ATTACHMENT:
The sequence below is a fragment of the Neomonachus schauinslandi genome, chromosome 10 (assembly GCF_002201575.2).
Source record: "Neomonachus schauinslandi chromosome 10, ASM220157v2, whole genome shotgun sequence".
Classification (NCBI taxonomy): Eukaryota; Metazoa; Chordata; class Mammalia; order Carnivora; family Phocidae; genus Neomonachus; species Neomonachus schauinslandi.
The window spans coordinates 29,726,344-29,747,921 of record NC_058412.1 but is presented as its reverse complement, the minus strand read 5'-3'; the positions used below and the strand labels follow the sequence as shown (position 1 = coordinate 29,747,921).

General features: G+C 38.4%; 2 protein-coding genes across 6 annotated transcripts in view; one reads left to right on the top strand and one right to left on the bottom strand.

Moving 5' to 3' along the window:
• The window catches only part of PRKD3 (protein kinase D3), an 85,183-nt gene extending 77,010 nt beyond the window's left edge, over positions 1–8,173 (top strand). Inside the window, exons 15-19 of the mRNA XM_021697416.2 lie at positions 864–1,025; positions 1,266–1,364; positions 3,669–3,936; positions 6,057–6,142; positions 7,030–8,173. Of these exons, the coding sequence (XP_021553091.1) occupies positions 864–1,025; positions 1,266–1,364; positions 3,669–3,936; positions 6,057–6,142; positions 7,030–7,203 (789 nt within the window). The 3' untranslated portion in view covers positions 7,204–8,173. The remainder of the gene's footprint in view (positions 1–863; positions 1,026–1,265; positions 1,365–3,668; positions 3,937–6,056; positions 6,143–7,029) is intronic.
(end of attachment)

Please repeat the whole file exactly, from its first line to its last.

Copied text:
The sequence below is a fragment of the Neomonachus schauinslandi genome, chromosome 10 (assembly GCF_002201575.2).
Source record: "Neomonachus schauinslandi chromosome 10, ASM220157v2, whole genome shotgun sequence".
Classification (NCBI taxonomy): Eukaryota; Metazoa; Chordata; class Mammalia; order Carnivora; family Phocidae; genus Neomonachus; species Neomonachus schauinslandi.
The window spans coordinates 29,726,344-29,747,921 of record NC_058412.1 but is presented as its reverse complement, the minus strand read 5'-3'; the positions used below and the strand labels follow the sequence as shown (position 1 = coordinate 29,747,921).

General features: G+C 38.4%; 2 protein-coding genes across 6 annotated transcripts in view; one reads left to right on the top strand and one right to left on the bottom strand.

Moving 5' to 3' along the window:
• The window catches only part of PRKD3 (protein kinase D3), an 85,183-nt gene extending 77,010 nt beyond the window's left edge, over positions 1–8,173 (top strand). Inside the window, exons 15-19 of the mRNA XM_021697416.2 lie at positions 864–1,025; positions 1,266–1,364; positions 3,669–3,936; positions 6,057–6,142; positions 7,030–8,173. Of these exons, the coding sequence (XP_021553091.1) occupies positions 864–1,025; positions 1,266–1,364; positions 3,669–3,936; positions 6,057–6,142; positions 7,030–7,203 (789 nt within the window). The 3' untranslated portion in view covers positions 7,204–8,173. The remainder of the gene's footprint in view (positions 1–863; positions 1,026–1,265; positions 1,365–3,668; positions 3,937–6,056; positions 6,143–7,029) is intronic.